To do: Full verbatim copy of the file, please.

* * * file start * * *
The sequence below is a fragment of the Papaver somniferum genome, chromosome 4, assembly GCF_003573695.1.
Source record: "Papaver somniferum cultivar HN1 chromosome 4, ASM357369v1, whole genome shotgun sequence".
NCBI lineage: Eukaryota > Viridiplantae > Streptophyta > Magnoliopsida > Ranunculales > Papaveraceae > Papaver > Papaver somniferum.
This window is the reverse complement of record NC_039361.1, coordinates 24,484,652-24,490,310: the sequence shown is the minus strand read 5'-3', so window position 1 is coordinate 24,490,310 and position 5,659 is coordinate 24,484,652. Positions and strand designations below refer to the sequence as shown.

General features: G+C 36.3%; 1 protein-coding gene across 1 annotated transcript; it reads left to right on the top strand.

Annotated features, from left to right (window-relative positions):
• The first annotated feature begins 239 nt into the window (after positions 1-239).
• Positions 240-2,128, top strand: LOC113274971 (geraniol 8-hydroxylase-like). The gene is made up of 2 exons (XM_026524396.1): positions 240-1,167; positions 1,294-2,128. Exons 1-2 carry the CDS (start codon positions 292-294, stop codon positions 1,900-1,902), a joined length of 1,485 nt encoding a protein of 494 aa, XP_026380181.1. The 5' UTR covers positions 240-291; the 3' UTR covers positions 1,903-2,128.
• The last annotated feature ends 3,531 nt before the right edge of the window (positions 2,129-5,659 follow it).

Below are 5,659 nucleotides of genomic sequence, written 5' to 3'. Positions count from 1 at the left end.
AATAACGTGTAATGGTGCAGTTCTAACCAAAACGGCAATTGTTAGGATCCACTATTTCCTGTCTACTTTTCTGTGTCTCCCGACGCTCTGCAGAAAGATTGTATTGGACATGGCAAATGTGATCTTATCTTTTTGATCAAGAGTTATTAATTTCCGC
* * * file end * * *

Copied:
The sequence below is a fragment of the Papaver somniferum genome, chromosome 4, assembly GCF_003573695.1.
Source record: "Papaver somniferum cultivar HN1 chromosome 4, ASM357369v1, whole genome shotgun sequence".
NCBI lineage: Eukaryota > Viridiplantae > Streptophyta > Magnoliopsida > Ranunculales > Papaveraceae > Papaver > Papaver somniferum.
This window is the reverse complement of record NC_039361.1, coordinates 24,484,652-24,490,310: the sequence shown is the minus strand read 5'-3', so window position 1 is coordinate 24,490,310 and position 5,659 is coordinate 24,484,652. Positions and strand designations below refer to the sequence as shown.

General features: G+C 36.3%; 1 protein-coding gene across 1 annotated transcript; it reads left to right on the top strand.

Annotated features, from left to right (window-relative positions):
• The first annotated feature begins 239 nt into the window (after positions 1-239).
• Positions 240-2,128, top strand: LOC113274971 (geraniol 8-hydroxylase-like). The gene is made up of 2 exons (XM_026524396.1): positions 240-1,167; positions 1,294-2,128. Exons 1-2 carry the CDS (start codon positions 292-294, stop codon positions 1,900-1,902), a joined length of 1,485 nt encoding a protein of 494 aa, XP_026380181.1. The 5' UTR covers positions 240-291; the 3' UTR covers positions 1,903-2,128.
• The last annotated feature ends 3,531 nt before the right edge of the window (positions 2,129-5,659 follow it).

Below are 5,659 nucleotides of genomic sequence, written 5' to 3'. Positions count from 1 at the left end.
AATAACGTGTAATGGTGCAGTTCTAACCAAAACGGCAATTGTTAGGATCCACTATTTCCTGTCTACTTTTCTGTGTCTCCCGACGCTCTGCAGAAAGATTGTATTGGACATGGCAAATGTGATCTTATCTTTTTGATCAAGAGTTATTAATTTCCGC